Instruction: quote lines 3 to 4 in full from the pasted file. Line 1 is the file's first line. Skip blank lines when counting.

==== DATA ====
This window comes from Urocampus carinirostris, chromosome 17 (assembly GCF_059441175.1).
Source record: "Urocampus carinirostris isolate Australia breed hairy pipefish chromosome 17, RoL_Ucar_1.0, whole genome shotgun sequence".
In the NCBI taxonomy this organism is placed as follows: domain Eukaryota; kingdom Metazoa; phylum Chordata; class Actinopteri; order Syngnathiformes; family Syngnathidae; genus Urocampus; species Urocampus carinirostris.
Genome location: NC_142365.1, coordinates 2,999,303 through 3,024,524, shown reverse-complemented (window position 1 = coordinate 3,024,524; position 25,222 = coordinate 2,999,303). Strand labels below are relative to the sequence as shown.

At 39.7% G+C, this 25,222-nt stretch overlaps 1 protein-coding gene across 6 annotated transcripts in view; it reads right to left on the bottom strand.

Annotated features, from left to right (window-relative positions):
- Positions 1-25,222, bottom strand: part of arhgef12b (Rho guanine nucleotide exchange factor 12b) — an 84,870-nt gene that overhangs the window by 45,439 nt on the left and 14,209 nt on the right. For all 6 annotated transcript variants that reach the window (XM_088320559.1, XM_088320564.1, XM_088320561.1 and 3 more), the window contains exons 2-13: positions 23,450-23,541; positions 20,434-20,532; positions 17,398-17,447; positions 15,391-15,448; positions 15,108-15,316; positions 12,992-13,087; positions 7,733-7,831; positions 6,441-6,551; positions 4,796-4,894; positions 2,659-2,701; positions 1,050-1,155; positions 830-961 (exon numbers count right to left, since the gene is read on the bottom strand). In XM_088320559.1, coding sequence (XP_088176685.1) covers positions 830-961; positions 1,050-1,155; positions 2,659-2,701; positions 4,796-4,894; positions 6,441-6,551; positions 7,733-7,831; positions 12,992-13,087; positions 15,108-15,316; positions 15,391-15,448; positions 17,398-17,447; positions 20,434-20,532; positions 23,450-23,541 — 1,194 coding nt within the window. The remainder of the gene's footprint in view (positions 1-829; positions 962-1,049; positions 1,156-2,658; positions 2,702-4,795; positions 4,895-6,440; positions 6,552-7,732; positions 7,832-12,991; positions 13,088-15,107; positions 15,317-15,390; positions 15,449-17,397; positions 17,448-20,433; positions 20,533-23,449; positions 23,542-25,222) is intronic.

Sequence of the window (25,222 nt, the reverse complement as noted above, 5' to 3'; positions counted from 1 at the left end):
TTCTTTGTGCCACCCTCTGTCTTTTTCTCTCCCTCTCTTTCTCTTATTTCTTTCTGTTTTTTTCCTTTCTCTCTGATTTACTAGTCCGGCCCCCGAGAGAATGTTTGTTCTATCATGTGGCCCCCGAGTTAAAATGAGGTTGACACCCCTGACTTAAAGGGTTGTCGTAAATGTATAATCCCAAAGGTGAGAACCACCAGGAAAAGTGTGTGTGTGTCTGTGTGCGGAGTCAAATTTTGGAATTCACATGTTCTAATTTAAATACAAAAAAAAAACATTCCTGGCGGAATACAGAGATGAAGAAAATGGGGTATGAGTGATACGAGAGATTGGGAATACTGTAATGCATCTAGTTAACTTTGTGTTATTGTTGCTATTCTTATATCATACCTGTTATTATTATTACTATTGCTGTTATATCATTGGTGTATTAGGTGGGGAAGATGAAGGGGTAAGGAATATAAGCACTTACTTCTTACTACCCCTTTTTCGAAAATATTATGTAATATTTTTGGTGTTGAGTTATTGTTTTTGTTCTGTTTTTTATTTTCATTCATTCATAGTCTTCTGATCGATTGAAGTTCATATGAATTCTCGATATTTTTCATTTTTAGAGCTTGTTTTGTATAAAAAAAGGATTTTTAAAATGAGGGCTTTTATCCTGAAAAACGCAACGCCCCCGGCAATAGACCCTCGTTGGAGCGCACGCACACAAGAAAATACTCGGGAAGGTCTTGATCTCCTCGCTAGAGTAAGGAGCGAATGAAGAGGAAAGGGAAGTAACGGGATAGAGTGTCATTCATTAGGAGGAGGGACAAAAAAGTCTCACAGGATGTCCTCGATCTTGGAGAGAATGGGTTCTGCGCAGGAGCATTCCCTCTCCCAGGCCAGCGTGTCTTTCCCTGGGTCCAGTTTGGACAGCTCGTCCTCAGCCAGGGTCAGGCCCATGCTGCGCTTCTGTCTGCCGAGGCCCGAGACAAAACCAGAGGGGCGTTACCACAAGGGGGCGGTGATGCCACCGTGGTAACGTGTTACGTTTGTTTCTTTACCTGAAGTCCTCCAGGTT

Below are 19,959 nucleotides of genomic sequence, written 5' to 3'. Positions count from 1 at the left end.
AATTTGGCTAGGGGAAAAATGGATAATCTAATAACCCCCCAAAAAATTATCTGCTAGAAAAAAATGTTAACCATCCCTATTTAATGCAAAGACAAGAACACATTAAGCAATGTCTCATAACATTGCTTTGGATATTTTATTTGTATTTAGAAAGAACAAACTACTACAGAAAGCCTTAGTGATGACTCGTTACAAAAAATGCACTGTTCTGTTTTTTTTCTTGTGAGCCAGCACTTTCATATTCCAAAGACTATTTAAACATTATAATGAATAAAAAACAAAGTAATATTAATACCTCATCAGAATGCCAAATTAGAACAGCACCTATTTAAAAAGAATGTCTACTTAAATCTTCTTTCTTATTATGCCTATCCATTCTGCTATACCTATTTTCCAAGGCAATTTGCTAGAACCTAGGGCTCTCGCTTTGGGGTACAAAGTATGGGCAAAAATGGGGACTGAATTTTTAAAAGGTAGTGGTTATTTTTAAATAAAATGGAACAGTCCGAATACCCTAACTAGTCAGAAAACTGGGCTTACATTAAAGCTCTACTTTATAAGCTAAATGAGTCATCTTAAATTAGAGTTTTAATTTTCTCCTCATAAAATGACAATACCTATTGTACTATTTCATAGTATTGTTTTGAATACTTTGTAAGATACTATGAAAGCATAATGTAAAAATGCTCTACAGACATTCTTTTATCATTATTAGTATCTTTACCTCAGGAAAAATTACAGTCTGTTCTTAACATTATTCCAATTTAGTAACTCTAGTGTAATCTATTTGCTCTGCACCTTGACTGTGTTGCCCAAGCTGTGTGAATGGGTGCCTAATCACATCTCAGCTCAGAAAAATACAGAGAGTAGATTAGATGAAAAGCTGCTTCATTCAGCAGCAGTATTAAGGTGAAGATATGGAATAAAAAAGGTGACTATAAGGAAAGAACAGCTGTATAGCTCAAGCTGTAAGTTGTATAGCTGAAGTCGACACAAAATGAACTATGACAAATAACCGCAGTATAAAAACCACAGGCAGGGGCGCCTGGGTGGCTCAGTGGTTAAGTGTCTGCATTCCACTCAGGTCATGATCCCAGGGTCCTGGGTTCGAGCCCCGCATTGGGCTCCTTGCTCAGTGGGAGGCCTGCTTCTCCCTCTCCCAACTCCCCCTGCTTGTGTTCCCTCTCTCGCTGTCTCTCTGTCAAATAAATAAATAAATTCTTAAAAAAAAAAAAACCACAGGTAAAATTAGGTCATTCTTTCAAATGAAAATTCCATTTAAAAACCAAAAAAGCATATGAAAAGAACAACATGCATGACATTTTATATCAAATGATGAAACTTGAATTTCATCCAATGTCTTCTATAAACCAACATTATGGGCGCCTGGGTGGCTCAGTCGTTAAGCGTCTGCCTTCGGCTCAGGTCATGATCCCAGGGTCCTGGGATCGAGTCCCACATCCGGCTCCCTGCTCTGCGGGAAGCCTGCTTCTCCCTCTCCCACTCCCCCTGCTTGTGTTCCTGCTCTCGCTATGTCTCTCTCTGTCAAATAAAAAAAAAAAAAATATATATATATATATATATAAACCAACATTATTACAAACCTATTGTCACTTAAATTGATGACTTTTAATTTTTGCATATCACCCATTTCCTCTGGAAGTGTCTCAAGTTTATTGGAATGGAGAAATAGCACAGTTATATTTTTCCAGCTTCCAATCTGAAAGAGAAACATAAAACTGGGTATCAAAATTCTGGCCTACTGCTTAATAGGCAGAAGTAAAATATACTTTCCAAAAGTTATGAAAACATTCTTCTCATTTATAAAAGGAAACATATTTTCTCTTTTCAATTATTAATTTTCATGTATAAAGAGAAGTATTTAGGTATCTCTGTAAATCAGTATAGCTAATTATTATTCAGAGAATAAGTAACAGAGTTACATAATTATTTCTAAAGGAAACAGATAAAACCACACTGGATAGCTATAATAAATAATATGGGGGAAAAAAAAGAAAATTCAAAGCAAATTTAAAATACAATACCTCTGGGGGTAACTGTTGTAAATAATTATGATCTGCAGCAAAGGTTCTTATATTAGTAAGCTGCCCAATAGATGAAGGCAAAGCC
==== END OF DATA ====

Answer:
In the NCBI taxonomy this organism is placed as follows: domain Eukaryota; kingdom Metazoa; phylum Chordata; class Actinopteri; order Syngnathiformes; family Syngnathidae; genus Urocampus; species Urocampus carinirostris.
Genome location: NC_142365.1, coordinates 2,999,303 through 3,024,524, shown reverse-complemented (window position 1 = coordinate 3,024,524; position 25,222 = coordinate 2,999,303). Strand labels below are relative to the sequence as shown.